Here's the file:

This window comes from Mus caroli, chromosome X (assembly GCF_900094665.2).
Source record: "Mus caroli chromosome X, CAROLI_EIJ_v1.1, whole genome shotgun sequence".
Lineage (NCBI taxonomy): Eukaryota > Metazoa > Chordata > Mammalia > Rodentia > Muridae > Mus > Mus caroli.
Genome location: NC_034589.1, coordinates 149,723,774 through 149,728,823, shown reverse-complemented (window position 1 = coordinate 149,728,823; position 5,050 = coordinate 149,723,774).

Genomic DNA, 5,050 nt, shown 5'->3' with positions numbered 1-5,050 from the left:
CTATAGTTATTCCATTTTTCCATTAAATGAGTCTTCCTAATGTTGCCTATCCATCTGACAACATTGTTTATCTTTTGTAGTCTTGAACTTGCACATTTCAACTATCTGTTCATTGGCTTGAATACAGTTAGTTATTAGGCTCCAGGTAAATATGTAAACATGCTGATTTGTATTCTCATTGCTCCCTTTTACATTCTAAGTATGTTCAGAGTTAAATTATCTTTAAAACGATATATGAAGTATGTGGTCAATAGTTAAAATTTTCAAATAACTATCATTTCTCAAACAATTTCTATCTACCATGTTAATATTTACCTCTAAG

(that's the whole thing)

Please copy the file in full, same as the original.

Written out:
This window comes from Mus caroli, chromosome X (assembly GCF_900094665.2).
Source record: "Mus caroli chromosome X, CAROLI_EIJ_v1.1, whole genome shotgun sequence".
Lineage (NCBI taxonomy): Eukaryota > Metazoa > Chordata > Mammalia > Rodentia > Muridae > Mus > Mus caroli.
Genome location: NC_034589.1, coordinates 149,723,774 through 149,728,823, shown reverse-complemented (window position 1 = coordinate 149,728,823; position 5,050 = coordinate 149,723,774).

Genomic DNA, 5,050 nt, shown 5'->3' with positions numbered 1-5,050 from the left:
CTATAGTTATTCCATTTTTCCATTAAATGAGTCTTCCTAATGTTGCCTATCCATCTGACAACATTGTTTATCTTTTGTAGTCTTGAACTTGCACATTTCAACTATCTGTTCATTGGCTTGAATACAGTTAGTTATTAGGCTCCAGGTAAATATGTAAACATGCTGATTTGTATTCTCATTGCTCCCTTTTACATTCTAAGTATGTTCAGAGTTAAATTATCTTTAAAACGATATATGAAGTATGTGGTCAATAGTTAAAATTTTCAAATAACTATCATTTCTCAAACAATTTCTATCTACCATGTTAATATTTACCTCTAAG